How often do you think about the working conditions of the people who pick the fruit and vegetables you eat? And how many acres of farmland have gone unharvested for lack of workers, thanks to fear of increasingly aggressive immigration enforcement?
Last year when proposing the AgJOBS bill, which would legalize undocumented farmworkers, Senator Dianne Feinstein, D-Calif., recalled that between 2007 and 2008, a total of 1.56 million acres of farmland in the United States fell out of use. American farmers transferred 84,155 acres of production—and, with them, 22,285 jobs—to México in order to stay in business.
The workers who have stayed here—documented and undocumented alike—suffer under conditions that serve as daily reminders of why the fight started by César Chávez, Dolores Huerta and so many others continues.
Bruce Goldstein, executive director of the Farmworkers Justice Fund, wrote that in 2010 the United States will export $5.7 million in fresh fruits and vegetables, compared with $5.4 million in exports in 2009, and $4.471 million in 2008. “Needless to say, farmworkers' wages and benefits during the period 2007 to 2010 will not have come close to rising 27.5 percent in value,” said Goldstein.
AgJOBS formed part of the failed 2007 immigration reform bill and will be integrated into whatever plan is ultimately proposed in 2010, although there have been attempts to pass it as an independent piece of legislation.
From 2007 to today, Goldstein said, “farmers have felt the effects of intensified immigration enforcement policies in agriculture, and that’s resulted in growing interest in legalization.”
Arturo Rodríguez, president of United Farm Workers (UFW), said that every day that passes without legalization affects not only workers but the entire agricultural industry, and by extension, the consumer.
“Seventy percent of farmworkers are undocumented. The surge in enforcement has created fear, and this fear has ensured there aren’t enough people for the harvest,” he pointed out.
In the words of Senator Feinstein: “The central issue here is not immigration. It’s about protecting and preserving the American economy.”
To that, I would add the guarantee that such difficult and necessary labor receives the just and humane treatment it deserves.
Farm workers, their immigration status, and their living conditions have been frequent topics of controversy since the beginning of the 20th century, and farmers and the United States government have shown an inclination to use foreign labor when it is convenient for them.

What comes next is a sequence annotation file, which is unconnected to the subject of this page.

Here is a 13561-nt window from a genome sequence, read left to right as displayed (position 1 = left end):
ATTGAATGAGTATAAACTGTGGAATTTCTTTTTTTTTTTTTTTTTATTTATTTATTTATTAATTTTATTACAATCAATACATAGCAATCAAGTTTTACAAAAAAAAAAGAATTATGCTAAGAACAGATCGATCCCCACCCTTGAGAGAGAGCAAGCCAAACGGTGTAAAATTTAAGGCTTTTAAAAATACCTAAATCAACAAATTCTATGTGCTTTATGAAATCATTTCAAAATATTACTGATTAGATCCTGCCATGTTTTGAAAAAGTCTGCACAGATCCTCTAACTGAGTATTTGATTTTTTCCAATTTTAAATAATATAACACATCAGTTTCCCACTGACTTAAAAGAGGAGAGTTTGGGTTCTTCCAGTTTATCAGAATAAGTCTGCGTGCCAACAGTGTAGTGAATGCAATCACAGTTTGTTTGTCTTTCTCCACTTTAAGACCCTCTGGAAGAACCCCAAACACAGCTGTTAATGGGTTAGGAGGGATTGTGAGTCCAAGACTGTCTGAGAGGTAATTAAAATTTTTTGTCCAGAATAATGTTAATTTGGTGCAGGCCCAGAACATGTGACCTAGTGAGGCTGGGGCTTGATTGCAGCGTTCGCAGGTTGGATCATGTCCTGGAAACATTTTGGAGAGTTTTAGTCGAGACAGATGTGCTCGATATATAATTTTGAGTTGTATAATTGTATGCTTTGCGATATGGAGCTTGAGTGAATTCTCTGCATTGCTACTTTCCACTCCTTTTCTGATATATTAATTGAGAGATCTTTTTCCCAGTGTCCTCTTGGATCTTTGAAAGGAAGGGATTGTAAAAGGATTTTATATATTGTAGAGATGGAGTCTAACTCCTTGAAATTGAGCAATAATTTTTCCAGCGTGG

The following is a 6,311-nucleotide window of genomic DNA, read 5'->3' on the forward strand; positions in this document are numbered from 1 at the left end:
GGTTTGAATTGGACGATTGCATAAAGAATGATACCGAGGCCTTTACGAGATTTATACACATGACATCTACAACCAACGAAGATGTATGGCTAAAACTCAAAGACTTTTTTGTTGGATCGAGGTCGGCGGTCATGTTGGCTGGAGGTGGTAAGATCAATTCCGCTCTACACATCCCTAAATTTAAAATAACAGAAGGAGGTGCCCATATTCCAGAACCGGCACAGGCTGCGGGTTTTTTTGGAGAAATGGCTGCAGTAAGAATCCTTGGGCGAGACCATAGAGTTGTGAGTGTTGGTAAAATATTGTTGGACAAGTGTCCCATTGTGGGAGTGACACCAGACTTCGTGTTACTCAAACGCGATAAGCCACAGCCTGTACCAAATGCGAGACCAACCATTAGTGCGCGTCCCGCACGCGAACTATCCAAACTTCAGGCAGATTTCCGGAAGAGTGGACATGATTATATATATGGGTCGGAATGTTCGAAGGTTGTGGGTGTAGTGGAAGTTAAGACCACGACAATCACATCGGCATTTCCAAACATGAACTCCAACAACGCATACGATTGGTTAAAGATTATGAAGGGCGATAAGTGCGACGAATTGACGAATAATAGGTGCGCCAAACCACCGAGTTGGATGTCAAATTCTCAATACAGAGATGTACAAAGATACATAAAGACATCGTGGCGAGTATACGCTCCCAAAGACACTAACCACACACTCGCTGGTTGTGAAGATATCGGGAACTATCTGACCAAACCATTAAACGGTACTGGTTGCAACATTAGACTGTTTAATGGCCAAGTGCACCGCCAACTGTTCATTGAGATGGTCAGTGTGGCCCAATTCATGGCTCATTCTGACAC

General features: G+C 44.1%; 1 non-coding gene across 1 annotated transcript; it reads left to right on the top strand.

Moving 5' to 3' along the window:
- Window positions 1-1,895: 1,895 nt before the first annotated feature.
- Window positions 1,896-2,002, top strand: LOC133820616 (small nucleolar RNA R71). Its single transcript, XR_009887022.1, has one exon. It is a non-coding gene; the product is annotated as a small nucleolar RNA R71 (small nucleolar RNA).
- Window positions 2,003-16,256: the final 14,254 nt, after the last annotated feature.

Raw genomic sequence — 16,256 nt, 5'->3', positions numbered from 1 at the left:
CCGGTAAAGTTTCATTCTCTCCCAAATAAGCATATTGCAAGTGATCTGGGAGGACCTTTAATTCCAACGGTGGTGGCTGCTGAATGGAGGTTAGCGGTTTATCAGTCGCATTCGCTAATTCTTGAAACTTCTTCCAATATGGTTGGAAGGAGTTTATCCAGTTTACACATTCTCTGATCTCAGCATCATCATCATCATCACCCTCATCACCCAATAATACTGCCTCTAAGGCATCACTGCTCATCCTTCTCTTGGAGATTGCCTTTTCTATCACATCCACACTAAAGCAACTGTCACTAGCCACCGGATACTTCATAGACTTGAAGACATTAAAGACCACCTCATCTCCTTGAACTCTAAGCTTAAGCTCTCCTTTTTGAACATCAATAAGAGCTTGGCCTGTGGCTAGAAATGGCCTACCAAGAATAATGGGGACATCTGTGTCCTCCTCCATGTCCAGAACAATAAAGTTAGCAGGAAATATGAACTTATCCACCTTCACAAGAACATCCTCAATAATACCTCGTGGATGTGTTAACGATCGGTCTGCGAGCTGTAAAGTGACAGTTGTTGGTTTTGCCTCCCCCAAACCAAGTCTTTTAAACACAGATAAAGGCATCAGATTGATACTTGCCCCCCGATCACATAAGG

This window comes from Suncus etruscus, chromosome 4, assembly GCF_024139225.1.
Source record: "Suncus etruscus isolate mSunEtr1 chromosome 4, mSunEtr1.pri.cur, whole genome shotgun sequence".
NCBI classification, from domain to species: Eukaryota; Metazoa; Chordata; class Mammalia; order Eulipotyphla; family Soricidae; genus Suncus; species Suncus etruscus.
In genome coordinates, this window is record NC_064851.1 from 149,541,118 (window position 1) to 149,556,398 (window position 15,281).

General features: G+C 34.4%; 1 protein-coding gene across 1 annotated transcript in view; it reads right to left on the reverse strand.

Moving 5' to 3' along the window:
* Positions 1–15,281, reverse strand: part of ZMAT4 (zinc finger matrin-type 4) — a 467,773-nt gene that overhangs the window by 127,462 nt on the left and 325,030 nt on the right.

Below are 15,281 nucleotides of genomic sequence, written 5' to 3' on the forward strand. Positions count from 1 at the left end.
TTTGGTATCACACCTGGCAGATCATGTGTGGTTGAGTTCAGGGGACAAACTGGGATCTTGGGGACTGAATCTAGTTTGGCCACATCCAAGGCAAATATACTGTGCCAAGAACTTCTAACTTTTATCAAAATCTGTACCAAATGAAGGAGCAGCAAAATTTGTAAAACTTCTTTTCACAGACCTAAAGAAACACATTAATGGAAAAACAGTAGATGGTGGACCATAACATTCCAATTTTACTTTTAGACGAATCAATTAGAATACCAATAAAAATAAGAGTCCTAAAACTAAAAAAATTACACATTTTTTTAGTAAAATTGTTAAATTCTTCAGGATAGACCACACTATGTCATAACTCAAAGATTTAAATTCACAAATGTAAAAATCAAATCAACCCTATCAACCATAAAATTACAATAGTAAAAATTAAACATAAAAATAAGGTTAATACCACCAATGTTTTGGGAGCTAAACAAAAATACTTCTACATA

In 1917, immigration laws left Mexican peasants who immigrated to the United States during the Mexican Revolution in a state of irregularity.
During World War I, farmers asked the Department of Labor not to impose immigration restrictions on Mexican workers until the end of the war.
In 1929, with the onslaught of the Great Depression, 500,000 Mexican nationals and their U.S.-born children were repatriated to México. A large part of those who were deported had worked in rural regions of the Southeast.
After the Japanese attack on Pearl Harbor in 1941, the United States intervened in World War II, generating a need for manual labor that brought the United States and Mexican governments to sign the controversial Bracero Program in 1942.
Close to 5 million Mexican workers came to the United States between 1942 and 1964.
Nonetheless, the immigration law of 1952 created the Guest Worker Program, which granted H-2 visas to farm workers coming from countries other than México. The law included the “Texas Proviso,” which protected farmers from legal penalties for employing undocumented workers.
In the middle of the economic boom that followed the war, President Dwight Eisenhower ordered “Operation Wetback”, which expelled 1.5 million Mexican nationals from the United States. It is estimated that 60 percent of those deported in 1954 were legal residents.
After the Bracero Program ended in 1964, the Guest Worker Program was extended to Mexican workers.
In the decades that followed, the activist César Chávez, founder of the National Farm Workers Association (which later became the UFW), led marches, parades, strikes, boycotts and hunger strikes in defense of the farm laborers who continue to face deprivation today. Chávez was nominated for the Nobel Peace Prize three times, and was posthumously awarded the Presidential Medal of Freedom in 1994.
IRCA, the 1986 immigration law, legalized more than 1 million farmworkers under the Special Agricultural Workers (SAW) program.
But the number of undocumented farmworkers rose significantly in the decade that followed.
In 1998, when AgJOBS was first proposed, only 22,676 workers came to the United States thanks to H-2A visas.
The National Agricultural Workers Survey (NAWS) reported that during the period from 2005 to 2007, 75 percent of farmworkers were born outside the U.S. 52 percent were undocumented.
According to the National Council of Agricultural Employers (NCAE), the H2-A visa program covers only 5% of the agricultural workforce. 78, 089 H2-A visas were issued in 2007, while farmers hire 900,000 workers each year.
AgJOBS was reintroduced in Congress, with little variation, during the 2003-04, 2005-06 and 2007-08 sessions.
The most recent version was proposed in May of this year. The Senate legislation, S.1038, has 20 cosponsors, while in the House of Representatives the bill (H.R. 2414) has 56 coauthors.
The plan, prepared by the American Immigration Lawyers Association (AILA), would legalize an estimated 500,000 undocumented workers.
The debate over legalizing farm workers has always been marked by the controversial question of labor conditions and migrants’ lives, health and housing.
But this time, labor organization and farmers are in agreement that passing an AgJOBS bill is a shared necessity.
Maribel Hasting is a Senior Advisor for América’s Voice. Rafael Prieto Zartha contributed to this article.